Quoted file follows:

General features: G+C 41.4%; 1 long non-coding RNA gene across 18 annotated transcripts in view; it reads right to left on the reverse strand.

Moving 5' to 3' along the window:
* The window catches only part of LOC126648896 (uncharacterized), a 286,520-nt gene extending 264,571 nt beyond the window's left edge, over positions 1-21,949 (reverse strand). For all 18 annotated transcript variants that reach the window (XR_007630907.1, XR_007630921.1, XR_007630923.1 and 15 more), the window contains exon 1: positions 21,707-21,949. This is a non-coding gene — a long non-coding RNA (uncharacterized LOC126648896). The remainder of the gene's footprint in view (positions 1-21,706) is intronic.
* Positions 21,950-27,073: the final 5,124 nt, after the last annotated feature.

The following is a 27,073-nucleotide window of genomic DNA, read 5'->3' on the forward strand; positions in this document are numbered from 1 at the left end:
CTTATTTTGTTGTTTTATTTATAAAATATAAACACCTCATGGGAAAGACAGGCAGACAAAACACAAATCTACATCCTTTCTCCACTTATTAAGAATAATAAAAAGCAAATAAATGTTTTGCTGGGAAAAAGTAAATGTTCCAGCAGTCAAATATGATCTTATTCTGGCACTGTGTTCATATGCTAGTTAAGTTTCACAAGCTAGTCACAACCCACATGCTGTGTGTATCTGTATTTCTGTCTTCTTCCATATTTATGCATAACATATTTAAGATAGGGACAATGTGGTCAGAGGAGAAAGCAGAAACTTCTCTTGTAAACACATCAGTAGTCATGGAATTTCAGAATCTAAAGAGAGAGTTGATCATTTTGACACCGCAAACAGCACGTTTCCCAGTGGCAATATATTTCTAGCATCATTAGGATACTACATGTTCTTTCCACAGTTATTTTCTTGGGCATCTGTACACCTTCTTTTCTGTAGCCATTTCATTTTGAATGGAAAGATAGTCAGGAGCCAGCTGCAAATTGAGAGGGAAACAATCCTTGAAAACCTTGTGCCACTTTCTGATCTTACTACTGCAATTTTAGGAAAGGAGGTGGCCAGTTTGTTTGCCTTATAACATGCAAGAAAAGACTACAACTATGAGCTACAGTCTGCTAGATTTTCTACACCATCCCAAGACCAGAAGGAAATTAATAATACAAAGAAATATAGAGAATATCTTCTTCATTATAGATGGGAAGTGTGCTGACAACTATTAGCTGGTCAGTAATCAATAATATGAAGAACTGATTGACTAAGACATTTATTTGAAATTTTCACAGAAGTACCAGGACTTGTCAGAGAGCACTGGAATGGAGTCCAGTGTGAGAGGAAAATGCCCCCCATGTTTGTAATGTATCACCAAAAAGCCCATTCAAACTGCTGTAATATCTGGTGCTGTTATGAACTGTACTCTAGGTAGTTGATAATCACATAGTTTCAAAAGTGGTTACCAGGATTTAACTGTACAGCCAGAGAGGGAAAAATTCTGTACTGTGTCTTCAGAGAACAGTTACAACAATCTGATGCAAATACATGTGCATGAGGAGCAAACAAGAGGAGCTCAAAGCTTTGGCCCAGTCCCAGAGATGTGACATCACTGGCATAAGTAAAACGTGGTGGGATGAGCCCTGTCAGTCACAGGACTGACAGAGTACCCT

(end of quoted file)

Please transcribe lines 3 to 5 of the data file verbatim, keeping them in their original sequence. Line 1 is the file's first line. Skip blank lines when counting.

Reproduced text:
* The window catches only part of LOC126648896 (uncharacterized), a 286,520-nt gene extending 264,571 nt beyond the window's left edge, over positions 1-21,949 (reverse strand). For all 18 annotated transcript variants that reach the window (XR_007630907.1, XR_007630921.1, XR_007630923.1 and 15 more), the window contains exon 1: positions 21,707-21,949. This is a non-coding gene — a long non-coding RNA (uncharacterized LOC126648896). The remainder of the gene's footprint in view (positions 1-21,706) is intronic.
* Positions 21,950-27,073: the final 5,124 nt, after the last annotated feature.

The following is a 27,073-nucleotide window of genomic DNA, read 5'->3' on the forward strand; positions in this document are numbered from 1 at the left end: